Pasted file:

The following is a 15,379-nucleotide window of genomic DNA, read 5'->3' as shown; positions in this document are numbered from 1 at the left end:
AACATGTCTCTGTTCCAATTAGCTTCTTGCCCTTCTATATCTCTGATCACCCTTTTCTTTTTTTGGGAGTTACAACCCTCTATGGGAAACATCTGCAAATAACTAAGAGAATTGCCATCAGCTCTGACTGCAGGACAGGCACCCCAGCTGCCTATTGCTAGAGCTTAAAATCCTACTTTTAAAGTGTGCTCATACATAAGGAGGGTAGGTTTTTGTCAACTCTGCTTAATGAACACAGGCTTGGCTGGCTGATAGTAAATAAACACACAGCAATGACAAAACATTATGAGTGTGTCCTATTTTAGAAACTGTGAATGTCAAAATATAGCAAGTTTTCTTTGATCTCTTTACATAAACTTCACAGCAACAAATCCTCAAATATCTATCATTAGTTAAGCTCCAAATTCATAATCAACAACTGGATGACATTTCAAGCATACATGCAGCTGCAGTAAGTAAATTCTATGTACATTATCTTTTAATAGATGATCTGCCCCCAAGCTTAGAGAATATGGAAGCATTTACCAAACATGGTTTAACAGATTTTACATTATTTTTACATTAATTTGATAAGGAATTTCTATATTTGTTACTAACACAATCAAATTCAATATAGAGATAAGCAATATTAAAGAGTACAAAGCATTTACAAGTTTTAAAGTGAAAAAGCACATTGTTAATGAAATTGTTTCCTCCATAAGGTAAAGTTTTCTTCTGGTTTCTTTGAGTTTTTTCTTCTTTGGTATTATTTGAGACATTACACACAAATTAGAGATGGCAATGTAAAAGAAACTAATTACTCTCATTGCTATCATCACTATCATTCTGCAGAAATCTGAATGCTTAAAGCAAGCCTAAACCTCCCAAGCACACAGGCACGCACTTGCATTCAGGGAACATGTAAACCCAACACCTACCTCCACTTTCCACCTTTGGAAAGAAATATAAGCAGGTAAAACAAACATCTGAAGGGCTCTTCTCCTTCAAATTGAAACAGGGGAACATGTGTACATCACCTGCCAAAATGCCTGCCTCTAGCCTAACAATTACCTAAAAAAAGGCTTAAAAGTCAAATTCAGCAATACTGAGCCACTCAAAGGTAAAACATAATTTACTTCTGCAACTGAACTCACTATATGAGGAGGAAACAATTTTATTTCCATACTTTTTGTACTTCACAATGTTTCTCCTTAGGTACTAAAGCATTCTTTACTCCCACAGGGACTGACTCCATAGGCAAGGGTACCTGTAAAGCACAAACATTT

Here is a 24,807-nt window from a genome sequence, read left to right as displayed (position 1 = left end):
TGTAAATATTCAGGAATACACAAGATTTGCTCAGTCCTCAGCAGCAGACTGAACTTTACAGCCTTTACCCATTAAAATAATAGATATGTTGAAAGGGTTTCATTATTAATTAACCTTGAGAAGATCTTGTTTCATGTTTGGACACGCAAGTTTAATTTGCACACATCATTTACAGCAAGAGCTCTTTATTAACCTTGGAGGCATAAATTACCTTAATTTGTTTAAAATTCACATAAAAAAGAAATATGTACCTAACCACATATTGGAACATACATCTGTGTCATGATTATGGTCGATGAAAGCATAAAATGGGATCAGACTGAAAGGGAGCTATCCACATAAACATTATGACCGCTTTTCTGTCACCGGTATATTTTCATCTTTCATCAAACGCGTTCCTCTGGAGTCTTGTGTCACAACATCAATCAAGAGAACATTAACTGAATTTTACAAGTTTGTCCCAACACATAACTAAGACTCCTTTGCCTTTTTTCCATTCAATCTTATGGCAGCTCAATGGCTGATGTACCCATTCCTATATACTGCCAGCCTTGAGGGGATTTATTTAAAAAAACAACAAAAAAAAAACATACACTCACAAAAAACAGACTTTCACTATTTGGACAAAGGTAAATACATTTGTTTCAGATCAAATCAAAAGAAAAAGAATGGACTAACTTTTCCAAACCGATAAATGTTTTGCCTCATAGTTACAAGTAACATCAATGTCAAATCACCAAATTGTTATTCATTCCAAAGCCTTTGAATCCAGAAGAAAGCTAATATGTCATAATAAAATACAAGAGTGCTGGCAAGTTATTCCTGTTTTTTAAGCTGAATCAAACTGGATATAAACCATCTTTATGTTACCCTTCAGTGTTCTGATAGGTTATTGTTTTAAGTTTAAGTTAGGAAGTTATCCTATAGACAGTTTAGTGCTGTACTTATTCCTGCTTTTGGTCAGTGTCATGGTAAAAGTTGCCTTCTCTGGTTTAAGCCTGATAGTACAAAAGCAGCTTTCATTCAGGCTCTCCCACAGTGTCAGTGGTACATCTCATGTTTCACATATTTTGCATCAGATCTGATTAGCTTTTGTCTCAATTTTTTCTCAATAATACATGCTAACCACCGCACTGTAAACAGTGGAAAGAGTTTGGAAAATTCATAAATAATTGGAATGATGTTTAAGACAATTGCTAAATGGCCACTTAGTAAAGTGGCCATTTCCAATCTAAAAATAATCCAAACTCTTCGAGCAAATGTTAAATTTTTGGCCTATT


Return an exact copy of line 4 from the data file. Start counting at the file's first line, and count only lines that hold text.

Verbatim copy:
TGTAAATATTCAGGAATACACAAGATTTGCTCAGTCCTCAGCAGCAGACTGAACTTTACAGCCTTTACCCATTAAAATAATAGATATGTTGAAAGGGTTTCATTATTAATTAACCTTGAGAAGATCTTGTTTCATGTTTGGACACGCAAGTTTAATTTGCACACATCATTTACAGCAAGAGCTCTTTATTAACCTTGGAGGCATAAATTACCTTAATTTGTTTAAAATTCACATAAAAAAGAAATATGTACCTAACCACATATTGGAACATACATCTGTGTCATGATTATGGTCGATGAAAGCATAAAATGGGATCAGACTGAAAGGGAGCTATCCACATAAACATTATGACCGCTTTTCTGTCACCGGTATATTTTCATCTTTCATCAAACGCGTTCCTCTGGAGTCTTGTGTCACAACATCAATCAAGAGAACATTAACTGAATTTTACAAGTTTGTCCCAACACATAACTAAGACTCCTTTGCCTTTTTTCCATTCAATCTTATGGCAGCTCAATGGCTGATGTACCCATTCCTATATACTGCCAGCCTTGAGGGGATTTATTTAAAAAAACAACAAAAAAAAAACATACACTCACAAAAAACAGACTTTCACTATTTGGACAAAGGTAAATACATTTGTTTCAGATCAAATCAAAAGAAAAAGAATGGACTAACTTTTCCAAACCGATAAATGTTTTGCCTCATAGTTACAAGTAACATCAATGTCAAATCACCAAATTGTTATTCATTCCAAAGCCTTTGAATCCAGAAGAAAGCTAATATGTCATAATAAAATACAAGAGTGCTGGCAAGTTATTCCTGTTTTTTAAGCTGAATCAAACTGGATATAAACCATCTTTATGTTACCCTTCAGTGTTCTGATAGGTTATTGTTTTAAGTTTAAGTTAGGAAGTTATCCTATAGACAGTTTAGTGCTGTACTTATTCCTGCTTTTGGTCAGTGTCATGGTAAAAGTTGCCTTCTCTGGTTTAAGCCTGATAGTACAAAAGCAGCTTTCATTCAGGCTCTCCCACAGTGTCAGTGGTACATCTCATGTTTCACATATTTTGCATCAGATCTGATTAGCTTTTGTCTCAATTTTTTCTCAATAATACATGCTAACCACCGCACTGTAAACAGTGGAAAGAGTTTGGAAAATTCATAAATAATTGGAATGATGTTTAAGACAATTGCTAAATGGCCACTTAGTAAAGTGGCCATTTCCAATCTAAAAATAATCCAAACTCTTCGAGCAAATGTTAAATTTTTGGCCTATT